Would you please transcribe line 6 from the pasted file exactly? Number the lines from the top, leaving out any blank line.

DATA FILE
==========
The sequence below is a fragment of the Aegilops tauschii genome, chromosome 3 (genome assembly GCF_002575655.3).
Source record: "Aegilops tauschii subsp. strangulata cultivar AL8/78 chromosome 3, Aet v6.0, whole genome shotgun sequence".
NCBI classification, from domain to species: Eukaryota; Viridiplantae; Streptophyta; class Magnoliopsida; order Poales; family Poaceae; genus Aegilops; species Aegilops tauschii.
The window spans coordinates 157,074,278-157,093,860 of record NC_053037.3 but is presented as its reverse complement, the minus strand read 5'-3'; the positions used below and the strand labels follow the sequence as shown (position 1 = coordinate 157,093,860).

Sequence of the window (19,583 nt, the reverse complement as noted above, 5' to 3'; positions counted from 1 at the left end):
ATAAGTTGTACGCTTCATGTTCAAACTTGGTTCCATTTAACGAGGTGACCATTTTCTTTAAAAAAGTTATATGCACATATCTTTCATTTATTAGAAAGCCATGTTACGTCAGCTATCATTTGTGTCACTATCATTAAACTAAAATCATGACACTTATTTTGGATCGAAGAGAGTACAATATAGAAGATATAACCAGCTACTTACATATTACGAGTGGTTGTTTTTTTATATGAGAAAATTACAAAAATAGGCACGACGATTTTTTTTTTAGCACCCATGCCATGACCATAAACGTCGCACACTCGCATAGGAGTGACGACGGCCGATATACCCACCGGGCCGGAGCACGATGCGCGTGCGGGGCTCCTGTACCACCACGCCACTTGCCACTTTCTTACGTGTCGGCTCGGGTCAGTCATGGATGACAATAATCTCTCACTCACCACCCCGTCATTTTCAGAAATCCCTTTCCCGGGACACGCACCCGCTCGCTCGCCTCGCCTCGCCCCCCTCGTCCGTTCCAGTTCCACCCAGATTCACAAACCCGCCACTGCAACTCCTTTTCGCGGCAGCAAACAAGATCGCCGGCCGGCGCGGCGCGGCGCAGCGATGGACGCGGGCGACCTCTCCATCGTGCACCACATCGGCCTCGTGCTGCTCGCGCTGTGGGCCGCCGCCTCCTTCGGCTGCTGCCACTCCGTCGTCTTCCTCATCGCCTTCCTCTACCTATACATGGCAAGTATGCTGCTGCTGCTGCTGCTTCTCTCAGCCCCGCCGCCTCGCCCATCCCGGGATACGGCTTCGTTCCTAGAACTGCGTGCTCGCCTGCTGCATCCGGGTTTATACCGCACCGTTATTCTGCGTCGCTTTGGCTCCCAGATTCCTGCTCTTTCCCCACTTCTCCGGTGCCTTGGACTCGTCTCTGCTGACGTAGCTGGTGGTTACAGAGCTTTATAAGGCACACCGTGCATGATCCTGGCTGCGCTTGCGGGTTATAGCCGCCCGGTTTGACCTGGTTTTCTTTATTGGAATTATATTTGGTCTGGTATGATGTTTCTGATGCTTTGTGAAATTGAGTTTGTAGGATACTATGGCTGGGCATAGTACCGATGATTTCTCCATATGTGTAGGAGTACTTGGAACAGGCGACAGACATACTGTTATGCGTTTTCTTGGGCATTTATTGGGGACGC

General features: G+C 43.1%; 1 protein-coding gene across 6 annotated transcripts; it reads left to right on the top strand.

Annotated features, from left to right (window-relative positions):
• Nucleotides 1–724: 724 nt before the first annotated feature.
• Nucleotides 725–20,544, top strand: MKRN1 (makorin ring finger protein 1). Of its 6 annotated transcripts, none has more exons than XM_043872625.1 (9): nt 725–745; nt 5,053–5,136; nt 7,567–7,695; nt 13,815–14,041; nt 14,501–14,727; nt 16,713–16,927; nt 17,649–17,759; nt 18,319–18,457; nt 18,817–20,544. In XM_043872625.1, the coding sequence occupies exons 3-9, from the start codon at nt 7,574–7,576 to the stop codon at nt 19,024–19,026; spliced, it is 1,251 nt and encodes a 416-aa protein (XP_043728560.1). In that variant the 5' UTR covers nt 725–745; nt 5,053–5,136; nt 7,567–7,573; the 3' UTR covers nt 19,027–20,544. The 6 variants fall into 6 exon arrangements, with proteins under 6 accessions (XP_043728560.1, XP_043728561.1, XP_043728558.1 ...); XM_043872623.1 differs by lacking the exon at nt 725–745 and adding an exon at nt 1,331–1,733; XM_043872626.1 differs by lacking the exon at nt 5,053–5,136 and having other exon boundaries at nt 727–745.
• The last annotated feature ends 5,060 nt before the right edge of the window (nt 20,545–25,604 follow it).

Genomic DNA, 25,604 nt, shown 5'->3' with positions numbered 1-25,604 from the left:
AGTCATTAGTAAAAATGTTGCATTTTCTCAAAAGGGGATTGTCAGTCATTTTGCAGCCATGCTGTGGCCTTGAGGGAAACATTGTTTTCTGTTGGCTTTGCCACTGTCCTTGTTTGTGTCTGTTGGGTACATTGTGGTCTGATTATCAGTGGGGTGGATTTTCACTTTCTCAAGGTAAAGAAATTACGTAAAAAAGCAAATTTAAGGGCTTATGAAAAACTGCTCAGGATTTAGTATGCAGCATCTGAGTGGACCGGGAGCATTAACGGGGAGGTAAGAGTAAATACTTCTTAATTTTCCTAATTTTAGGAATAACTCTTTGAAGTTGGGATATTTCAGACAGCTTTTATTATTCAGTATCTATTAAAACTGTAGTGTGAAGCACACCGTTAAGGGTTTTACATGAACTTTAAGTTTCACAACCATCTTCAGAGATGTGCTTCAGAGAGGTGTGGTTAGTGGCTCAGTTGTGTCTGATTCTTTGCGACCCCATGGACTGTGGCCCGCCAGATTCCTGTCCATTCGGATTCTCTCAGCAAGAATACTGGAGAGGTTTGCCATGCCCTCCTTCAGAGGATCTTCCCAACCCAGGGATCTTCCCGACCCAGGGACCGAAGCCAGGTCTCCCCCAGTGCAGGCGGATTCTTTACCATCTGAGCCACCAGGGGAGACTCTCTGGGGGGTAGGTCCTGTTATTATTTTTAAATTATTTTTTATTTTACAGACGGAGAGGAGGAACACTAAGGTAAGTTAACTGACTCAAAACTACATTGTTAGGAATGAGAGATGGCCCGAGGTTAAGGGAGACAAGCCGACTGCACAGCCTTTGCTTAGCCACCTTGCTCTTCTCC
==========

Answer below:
ATAAGTTGTACGCTTCATGTTCAAACTTGGTTCCATTTAACGAGGTGACCATTTTCTTTAAAAAAGTTATATGCACATATCTTTCATTTATTAGAAAGCCATGTTACGTCAGCTATCATTTGTGTCACTATCATTAAACTAAAATCATGACACTTATTTTGGATCGAAGAGAGTACAATATAGAAGATATAACCAGCTACTTACATATTACGAGTGGTTGTTTTTTTATATGAGAAAATTACAAAAATAGGCACGACGATTTTTTTTTTAGCACCCATGCCATGACCATAAACGTCGCACACTCGCATAGGAGTGACGACGGCCGATATACCCACCGGGCCGGAGCACGATGCGCGTGCGGGGCTCCTGTACCACCACGCCACTTGCCACTTTCTTACGTGTCGGCTCGGGTCAGTCATGGATGACAATAATCTCTCACTCACCACCCCGTCATTTTCAGAAATCCCTTTCCCGGGACACGCACCCGCTCGCTCGCCTCGCCTCGCCCCCCTCGTCCGTTCCAGTTCCACCCAGATTCACAAACCCGCCACTGCAACTCCTTTTCGCGGCAGCAAACAAGATCGCCGGCCGGCGCGGCGCGGCGCAGCGATGGACGCGGGCGACCTCTCCATCGTGCACCACATCGGCCTCGTGCTGCTCGCGCTGTGGGCCGCCGCCTCCTTCGGCTGCTGCCACTCCGTCGTCTTCCTCATCGCCTTCCTCTACCTATACATGGCAAGTATGCTGCTGCTGCTGCTGCTTCTCTCAGCCCCGCCGCCTCGCCCATCCCGGGATACGGCTTCGTTCCTAGAACTGCGTGCTCGCCTGCTGCATCCGGGTTTATACCGCACCGTTATTCTGCGTCGCTTTGGCTCCCAGATTCCTGCTCTTTCCCCACTTCTCCGGTGCCTTGGACTCGTCTCTGCTGACGTAGCTGGTGGTTACAGAGCTTTATAAGGCACACCGTGCATGATCCTGGCTGCGCTTGCGGGTTATAGCCGCCCGGTTTGACCTGGTTTTCTTTATTGGAATTATATTTGGTCTGGTATGATGTTTCTGATGCTTTGTGAAATTGAGTTTGTAGGATACTATGGCTGGGCATAGTACCGATGATTTCTCCATATGTGTAGGAGTACTTGGAACAGGCGACAGACATACTGTTATGCGTTTTCTTGGGCATTTATTGGGGACGC